Skip Navigation
U.S. flag

An official website of the United States government

Dot gov

The .gov means it’s official.
Federal government websites often end in .gov or .mil. Before sharing sensitive information, make sure you’re on a federal government site.

Https

The site is secure.
The https:// ensures that you are connecting to the official website and that any information you provide is encrypted and transmitted securely.

Internet Explorer is no longer a supported browser.

This website may not display properly with Internet Explorer. For the best experience, please use a more recent browser such as the latest versions of Google Chrome, Microsoft Edge, and/or Mozilla Firefox. Thank you.

Your Environment. Your Health.

Progress Reports: Texas A&M University: Image Analysis and Bioassays Core

Superfund Research Program

Image Analysis and Bioassays Core

Project Leader: Robert C. Burghardt
Grant Number: P42ES004917
Funding Period: 2000-2008

Progress Reports

Year:   2007  2006  2005  2004 

The Image Analysis and Bioassays Core worked closely with SBRP investigators to provide routine and novel analytical microscopy and image analysis support services. Improvement in analytical microscopy instrumentation and services is an ongoing priority and new facilities added during the past year included: (1) a live cell imaging workstation supported by an Olympus CK30F inverted microscope interfaced with a Hamamatsu ORCA ER high resolution digital CCD camera, motorized stage, Compix and Metamorph image acquisition and analysis software, (2) a Leica EM Uc6r ultramicrotome and, (3) Leica EM TP automated tissue processor.  New applications were added to address experimental needs of SBRP investigators who are utilizing vital imaging capabilities of multiphoton microscopy instrumentation.  Projects 1-3 and 6 made extensive use of vital imaging tools and applications for routine bioassays of cellular function in toxicant-exposed cell types including: the fluorescence recovery after photobleaching (FRAP) approach to quantify effects of PAH mixtures on intercellular communication (a tumor promoter assay) and assessment of cytochrome P450 enzyme induction (EROD assay); single-cell and bulk analysis of cytochrome P450 enzyme induction; and analysis of intracellular Ca2+ homeostasis and signal transduction.  New methods were added to exploit the inherent fluorescence properties of PAHs to analyze uptake and partitioning of these compounds in exposed tissues as well as to relate cell and tissue distribution to alterations in cellular homeostasis.  Precision cut-tissue slices are being combined with non-invasive imaging tools in an effort to develop novel risk assessment strategies designed to bridge the gap between in vitro and in vivo models for mechanistic analysis of cellular injury.  Project 1 also utilized immunocytochemistry as well as direct analysis of estrogen receptor (ER), aryl hydrocarbon (AhR), Sp- family member, and coactivator protein-protein interactions using fluorescence constructs in conjunction with a fluorescence resonance energy transfer (FRET) assay.  Improvements in FRET analysis (precision FRET) were introduced to permit quantitative kinetic analysis of the extent and duration of these protein-protein interactions. Projects 2 and 3 utilized fluorescence bioassays for the assessment of genotoxicity or cytotoxicity of PAH mixtures and heavy metals on liver cells or mesangial and glioma cells, respectively.  The Core also provided cell culture support and training along with assessment of functional endpoints in cells (EROD and FRAP assays) to support risk assessment studies of complex mixtures required in Project 6.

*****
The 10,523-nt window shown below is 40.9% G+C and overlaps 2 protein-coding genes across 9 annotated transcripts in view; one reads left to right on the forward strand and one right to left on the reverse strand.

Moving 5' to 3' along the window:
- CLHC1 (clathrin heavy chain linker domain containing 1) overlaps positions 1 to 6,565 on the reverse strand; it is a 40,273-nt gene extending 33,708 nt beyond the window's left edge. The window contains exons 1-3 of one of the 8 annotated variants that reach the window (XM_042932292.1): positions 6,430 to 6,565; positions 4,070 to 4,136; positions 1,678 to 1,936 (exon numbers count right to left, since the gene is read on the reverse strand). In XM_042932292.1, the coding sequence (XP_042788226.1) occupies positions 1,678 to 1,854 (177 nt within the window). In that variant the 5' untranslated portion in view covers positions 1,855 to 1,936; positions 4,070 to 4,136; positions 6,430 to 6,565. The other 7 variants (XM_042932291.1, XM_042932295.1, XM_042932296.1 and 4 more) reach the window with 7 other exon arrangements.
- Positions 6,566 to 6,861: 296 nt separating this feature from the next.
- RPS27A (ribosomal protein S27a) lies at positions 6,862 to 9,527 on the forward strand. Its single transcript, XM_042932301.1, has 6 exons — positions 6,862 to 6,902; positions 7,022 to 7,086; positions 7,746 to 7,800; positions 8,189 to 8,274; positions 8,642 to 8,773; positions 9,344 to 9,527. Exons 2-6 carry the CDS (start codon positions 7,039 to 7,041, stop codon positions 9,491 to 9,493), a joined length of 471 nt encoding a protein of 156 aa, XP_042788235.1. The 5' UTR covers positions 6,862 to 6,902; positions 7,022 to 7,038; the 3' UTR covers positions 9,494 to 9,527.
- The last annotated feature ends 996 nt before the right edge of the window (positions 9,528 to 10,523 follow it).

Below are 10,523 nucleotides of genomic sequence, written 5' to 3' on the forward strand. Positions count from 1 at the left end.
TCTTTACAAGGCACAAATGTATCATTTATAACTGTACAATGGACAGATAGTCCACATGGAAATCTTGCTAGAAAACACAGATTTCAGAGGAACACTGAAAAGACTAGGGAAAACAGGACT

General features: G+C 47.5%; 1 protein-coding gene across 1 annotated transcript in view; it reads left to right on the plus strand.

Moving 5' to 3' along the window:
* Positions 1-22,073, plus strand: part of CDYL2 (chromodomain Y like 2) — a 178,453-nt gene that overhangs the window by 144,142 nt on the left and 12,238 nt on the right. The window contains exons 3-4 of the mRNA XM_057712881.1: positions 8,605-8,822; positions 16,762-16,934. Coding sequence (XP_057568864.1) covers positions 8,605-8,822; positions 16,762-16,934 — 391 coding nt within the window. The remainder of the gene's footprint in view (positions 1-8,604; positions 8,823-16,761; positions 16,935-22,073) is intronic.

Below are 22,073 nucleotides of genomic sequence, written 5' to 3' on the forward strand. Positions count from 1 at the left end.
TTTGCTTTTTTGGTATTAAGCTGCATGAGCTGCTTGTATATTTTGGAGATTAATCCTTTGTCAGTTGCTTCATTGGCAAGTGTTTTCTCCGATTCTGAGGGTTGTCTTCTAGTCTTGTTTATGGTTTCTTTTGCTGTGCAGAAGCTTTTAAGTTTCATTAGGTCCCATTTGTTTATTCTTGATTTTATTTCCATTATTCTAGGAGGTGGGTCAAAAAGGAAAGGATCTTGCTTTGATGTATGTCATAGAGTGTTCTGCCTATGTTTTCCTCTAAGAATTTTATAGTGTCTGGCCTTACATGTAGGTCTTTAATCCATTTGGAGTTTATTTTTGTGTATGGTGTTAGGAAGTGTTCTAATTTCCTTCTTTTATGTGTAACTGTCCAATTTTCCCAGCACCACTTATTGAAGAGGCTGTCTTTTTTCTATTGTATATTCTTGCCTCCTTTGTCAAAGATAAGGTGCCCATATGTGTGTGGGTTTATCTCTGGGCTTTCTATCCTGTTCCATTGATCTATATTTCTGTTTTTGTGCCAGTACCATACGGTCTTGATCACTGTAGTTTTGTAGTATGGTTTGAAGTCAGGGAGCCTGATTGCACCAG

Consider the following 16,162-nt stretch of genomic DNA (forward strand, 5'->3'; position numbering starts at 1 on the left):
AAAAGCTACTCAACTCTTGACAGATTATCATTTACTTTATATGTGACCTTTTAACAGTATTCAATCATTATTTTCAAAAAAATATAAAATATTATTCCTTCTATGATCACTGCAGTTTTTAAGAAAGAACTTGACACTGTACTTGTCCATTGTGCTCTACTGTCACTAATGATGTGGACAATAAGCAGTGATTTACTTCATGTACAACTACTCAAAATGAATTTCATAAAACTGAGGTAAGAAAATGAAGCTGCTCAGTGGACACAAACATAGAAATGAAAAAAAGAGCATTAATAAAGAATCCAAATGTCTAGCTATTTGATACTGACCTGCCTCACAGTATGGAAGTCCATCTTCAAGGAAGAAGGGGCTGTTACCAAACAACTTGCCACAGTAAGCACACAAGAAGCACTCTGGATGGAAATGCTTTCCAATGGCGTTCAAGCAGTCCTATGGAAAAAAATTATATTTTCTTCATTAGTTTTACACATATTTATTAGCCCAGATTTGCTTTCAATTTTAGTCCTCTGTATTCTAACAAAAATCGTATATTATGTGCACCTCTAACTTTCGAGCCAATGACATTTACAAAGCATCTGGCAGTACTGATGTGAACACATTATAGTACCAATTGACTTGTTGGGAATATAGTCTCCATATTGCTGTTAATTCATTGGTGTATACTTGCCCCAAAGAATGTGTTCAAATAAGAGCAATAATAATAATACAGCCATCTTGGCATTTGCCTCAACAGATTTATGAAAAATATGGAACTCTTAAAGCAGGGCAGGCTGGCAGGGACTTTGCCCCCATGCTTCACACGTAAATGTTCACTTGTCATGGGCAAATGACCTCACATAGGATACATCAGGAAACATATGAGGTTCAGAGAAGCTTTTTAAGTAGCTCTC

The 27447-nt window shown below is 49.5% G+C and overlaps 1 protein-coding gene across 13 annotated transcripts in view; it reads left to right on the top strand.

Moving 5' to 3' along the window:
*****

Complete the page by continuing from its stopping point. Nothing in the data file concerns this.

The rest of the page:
Back
to Top